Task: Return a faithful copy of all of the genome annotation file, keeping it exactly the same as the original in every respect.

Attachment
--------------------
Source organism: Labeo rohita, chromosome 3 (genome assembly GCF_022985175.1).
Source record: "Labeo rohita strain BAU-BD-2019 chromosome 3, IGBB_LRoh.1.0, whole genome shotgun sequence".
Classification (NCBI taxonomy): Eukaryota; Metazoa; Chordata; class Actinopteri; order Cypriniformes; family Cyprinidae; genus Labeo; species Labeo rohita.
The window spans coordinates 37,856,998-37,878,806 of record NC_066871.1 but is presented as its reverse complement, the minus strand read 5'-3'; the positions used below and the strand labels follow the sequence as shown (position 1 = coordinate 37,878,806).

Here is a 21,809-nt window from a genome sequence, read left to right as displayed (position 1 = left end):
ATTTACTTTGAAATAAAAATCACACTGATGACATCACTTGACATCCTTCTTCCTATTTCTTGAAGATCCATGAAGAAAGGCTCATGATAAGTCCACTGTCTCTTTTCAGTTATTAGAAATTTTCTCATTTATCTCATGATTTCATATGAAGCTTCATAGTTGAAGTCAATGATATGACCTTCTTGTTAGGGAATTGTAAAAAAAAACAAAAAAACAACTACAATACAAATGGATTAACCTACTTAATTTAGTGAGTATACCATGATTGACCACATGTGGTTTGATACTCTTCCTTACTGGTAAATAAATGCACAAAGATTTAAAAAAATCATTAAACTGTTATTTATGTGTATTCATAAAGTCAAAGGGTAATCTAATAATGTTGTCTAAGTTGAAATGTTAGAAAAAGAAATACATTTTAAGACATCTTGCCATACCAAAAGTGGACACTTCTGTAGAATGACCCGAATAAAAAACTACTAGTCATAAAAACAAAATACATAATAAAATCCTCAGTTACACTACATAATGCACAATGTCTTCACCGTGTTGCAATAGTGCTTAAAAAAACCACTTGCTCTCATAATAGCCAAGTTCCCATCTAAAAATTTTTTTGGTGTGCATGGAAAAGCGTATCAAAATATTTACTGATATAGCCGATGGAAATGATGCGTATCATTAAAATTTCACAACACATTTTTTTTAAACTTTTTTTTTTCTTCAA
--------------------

Source organism: Labeo rohita, chromosome 3 (genome assembly GCF_022985175.1).
Source record: "Labeo rohita strain BAU-BD-2019 chromosome 3, IGBB_LRoh.1.0, whole genome shotgun sequence".
Classification (NCBI taxonomy): Eukaryota; Metazoa; Chordata; class Actinopteri; order Cypriniformes; family Cyprinidae; genus Labeo; species Labeo rohita.
The window spans coordinates 37,856,998-37,878,806 of record NC_066871.1 but is presented as its reverse complement, the minus strand read 5'-3'; the positions used below and the strand labels follow the sequence as shown (position 1 = coordinate 37,878,806).

Here is a 21,809-nt window from a genome sequence, read left to right as displayed (position 1 = left end):
ATTTACTTTGAAATAAAAATCACACTGATGACATCACTTGACATCCTTCTTCCTATTTCTTGAAGATCCATGAAGAAAGGCTCATGATAAGTCCACTGTCTCTTTTCAGTTATTAGAAATTTTCTCATTTATCTCATGATTTCATATGAAGCTTCATAGTTGAAGTCAATGATATGACCTTCTTGTTAGGGAATTGTAAAAAAAAACAAAAAAACAACTACAATACAAATGGATTAACCTACTTAATTTAGTGAGTATACCATGATTGACCACATGTGGTTTGATACTCTTCCTTACTGGTAAATAAATGCACAAAGATTTAAAAAAATCATTAAACTGTTATTTATGTGTATTCATAAAGTCAAAGGGTAATCTAATAATGTTGTCTAAGTTGAAATGTTAGAAAAAGAAATACATTTTAAGACATCTTGCCATACCAAAAGTGGACACTTCTGTAGAATGACCCGAATAAAAAACTACTAGTCATAAAAACAAAATACATAATAAAATCCTCAGTTACACTACATAATGCACAATGTCTTCACCGTGTTGCAATAGTGCTTAAAAAAACCACTTGCTCTCATAATAGCCAAGTTCCCATCTAAAAATTTTTTTGGTGTGCATGGAAAAGCGTATCAAAATATTTACTGATATAGCCGATGGAAATGATGCGTATCATTAAAATTTCACAACACATTTTTTTTAAACTTTTTTTTTTCTTCAA